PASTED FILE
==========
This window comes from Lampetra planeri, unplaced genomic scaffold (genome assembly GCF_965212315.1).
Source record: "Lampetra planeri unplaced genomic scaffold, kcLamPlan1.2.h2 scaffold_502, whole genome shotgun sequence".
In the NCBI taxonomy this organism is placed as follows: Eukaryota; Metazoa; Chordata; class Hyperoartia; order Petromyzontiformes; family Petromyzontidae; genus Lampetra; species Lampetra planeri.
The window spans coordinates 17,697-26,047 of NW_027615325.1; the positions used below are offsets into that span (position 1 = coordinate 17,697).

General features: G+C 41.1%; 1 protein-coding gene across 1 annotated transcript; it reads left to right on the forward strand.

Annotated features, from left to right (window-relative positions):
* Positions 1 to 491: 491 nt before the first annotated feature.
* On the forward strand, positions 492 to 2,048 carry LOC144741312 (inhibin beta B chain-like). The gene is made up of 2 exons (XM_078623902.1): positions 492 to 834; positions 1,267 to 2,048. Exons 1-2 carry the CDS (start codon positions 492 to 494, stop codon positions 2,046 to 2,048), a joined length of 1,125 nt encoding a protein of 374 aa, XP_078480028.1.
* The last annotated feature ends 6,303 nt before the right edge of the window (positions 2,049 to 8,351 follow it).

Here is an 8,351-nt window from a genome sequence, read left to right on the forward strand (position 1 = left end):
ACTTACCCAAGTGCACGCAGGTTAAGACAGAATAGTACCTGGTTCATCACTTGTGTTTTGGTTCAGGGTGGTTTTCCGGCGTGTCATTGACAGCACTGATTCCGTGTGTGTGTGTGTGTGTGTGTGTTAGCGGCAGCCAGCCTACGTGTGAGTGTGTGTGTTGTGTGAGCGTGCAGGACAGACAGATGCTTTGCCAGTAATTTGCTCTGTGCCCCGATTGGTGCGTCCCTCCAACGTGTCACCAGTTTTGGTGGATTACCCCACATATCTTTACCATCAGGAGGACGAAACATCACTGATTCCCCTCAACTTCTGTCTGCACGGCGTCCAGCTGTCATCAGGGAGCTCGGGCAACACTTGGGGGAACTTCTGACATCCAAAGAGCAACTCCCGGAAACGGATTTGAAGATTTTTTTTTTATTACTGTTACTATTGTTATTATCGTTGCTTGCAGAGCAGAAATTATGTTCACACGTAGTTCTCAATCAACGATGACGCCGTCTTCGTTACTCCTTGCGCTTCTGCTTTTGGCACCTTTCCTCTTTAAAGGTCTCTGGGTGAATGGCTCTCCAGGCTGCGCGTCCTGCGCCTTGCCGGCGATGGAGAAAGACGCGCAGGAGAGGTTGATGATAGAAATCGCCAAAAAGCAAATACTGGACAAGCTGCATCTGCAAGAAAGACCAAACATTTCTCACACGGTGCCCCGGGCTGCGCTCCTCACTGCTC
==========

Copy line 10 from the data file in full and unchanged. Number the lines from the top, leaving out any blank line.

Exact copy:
Here is an 8,351-nt window from a genome sequence, read left to right on the forward strand (position 1 = left end):